As I was wrapping up loose ends today, I was thinking about the completely random things that I've discovered during my past 6 months here in Tokyo and I came up with the following list(absolutely not all inclusive as I'm sure I'll post this and think of 10 more): 

  1. Byoin and byoin mean either beauty salon or hospital depending on which syllable you place the accent, this can prove slightly problematic leading me to my number 2. 
  2. Most taxi drivers speak little to no English.  The words for right, left, straight and stop are the first Japanese words that one should master if planning to visit this country. 
  3. The 100 yen shops are fantastic for souvenirs, knick knacks and household items - all for just 100 yen.  Thus far the 4 story shop in Harajuku is my fave and is the reason that we are the proud owners of Hello Kitty chip clips, plastic hard boiled egg container (with smiley face) and chopsticks with every design imaginable.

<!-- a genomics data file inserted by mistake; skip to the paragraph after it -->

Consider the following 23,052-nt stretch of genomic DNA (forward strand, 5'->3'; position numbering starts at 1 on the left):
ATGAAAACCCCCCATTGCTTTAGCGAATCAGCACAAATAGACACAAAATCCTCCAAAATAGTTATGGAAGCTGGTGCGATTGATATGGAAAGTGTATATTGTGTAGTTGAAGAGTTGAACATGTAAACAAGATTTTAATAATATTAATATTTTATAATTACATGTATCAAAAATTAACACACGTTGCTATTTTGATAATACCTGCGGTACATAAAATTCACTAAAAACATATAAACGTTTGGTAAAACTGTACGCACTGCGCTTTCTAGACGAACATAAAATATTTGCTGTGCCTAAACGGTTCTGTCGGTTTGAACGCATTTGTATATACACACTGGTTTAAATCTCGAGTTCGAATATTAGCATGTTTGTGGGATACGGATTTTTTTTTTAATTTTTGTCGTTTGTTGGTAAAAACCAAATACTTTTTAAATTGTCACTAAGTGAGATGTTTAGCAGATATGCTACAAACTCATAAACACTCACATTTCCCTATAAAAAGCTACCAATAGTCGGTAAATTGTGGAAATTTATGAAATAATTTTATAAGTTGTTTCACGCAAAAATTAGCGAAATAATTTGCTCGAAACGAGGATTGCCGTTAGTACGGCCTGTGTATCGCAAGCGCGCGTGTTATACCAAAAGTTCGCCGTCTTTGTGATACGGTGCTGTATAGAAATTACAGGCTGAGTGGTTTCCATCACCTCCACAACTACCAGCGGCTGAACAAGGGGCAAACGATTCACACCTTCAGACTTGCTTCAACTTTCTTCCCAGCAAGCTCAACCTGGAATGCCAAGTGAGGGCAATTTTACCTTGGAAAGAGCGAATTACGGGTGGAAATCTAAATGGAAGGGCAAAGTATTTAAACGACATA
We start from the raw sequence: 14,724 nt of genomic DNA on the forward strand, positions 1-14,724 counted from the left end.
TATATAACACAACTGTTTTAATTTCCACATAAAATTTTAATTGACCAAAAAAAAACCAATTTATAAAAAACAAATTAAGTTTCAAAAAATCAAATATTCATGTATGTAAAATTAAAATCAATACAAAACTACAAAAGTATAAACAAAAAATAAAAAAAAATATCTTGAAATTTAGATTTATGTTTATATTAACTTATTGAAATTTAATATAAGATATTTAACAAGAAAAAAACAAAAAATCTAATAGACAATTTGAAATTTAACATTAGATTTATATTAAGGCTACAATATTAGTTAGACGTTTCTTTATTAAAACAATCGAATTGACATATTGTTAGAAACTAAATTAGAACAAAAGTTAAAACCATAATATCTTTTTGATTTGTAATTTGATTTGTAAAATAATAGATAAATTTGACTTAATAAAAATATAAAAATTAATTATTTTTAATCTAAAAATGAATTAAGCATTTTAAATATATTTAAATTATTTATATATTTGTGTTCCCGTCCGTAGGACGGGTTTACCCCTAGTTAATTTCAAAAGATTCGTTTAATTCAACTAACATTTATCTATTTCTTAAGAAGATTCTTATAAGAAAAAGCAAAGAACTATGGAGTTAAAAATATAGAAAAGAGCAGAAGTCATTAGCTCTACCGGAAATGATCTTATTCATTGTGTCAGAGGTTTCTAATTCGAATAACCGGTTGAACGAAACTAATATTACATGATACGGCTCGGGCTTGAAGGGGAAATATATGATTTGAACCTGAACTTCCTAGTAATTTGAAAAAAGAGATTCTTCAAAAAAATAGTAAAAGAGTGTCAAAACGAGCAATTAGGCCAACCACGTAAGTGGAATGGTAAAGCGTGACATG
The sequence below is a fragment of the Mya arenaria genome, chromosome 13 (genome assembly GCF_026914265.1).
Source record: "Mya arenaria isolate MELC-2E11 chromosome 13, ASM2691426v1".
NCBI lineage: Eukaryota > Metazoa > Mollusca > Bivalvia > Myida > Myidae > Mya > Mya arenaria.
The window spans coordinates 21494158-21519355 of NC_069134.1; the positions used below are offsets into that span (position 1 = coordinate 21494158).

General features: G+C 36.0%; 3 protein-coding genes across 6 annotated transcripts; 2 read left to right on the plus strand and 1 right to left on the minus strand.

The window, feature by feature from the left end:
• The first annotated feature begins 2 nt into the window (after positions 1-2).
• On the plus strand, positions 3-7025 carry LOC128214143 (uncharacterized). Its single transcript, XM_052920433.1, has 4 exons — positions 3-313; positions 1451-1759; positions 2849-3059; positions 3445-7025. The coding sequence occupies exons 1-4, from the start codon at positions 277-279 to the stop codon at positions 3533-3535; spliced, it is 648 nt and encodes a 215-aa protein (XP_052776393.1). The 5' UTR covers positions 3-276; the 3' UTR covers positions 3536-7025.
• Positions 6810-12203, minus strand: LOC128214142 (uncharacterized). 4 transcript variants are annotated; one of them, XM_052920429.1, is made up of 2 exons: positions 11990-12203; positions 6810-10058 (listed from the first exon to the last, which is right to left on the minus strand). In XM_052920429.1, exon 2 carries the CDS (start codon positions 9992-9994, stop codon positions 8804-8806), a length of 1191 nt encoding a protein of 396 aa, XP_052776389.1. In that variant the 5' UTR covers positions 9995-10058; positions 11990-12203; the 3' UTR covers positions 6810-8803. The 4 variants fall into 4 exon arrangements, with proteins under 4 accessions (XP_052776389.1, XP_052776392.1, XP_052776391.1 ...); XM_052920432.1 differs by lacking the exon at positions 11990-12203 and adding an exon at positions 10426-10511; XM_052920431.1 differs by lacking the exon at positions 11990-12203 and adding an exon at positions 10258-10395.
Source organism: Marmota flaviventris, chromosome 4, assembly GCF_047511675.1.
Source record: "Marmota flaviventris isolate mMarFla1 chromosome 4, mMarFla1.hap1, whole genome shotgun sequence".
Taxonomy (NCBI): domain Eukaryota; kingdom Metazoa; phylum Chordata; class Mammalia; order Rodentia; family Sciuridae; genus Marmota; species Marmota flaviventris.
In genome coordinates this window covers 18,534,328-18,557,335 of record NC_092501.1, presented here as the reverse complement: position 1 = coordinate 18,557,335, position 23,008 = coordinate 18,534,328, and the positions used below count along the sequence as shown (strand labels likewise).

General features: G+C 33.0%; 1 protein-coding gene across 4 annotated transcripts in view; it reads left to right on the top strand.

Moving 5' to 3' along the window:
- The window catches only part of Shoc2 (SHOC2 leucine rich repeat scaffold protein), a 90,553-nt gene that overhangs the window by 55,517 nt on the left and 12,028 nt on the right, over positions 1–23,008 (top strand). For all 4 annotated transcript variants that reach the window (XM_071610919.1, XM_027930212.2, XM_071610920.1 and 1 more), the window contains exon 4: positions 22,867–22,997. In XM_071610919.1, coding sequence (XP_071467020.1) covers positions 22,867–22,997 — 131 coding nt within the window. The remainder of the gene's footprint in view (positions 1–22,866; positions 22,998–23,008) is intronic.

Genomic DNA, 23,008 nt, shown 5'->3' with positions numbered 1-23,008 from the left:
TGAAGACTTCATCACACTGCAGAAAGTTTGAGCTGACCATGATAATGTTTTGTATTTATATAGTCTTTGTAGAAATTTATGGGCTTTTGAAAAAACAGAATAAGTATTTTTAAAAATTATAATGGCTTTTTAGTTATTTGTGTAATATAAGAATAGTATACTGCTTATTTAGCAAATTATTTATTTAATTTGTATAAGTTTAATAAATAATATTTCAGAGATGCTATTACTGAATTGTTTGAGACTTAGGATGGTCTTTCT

4. Not all sake is created equal.  Enough said. 
  5. Try as I might, I do not love green tea ice-cream.  Same goes for the sakura/cherry blossom latte. 
  6. Number four is considered very unlucky, as are all even numbers to some extent.  The Japanese word for the number four is shi which also means death.  You won't find room 404 or 414 at a local hospital.  When giving a gift of, for example, wine glasses, the preferred number to give is 5 - not 6 and definitely not 4!
  7. Although blowing your nose in public is frowned upon here, when walking past one of the numerous public restrooms (door open natch), you are likely to witness a local man using the urinal or even better, the public park bushes.  So boogers = bad but full frontal male nudity = okay.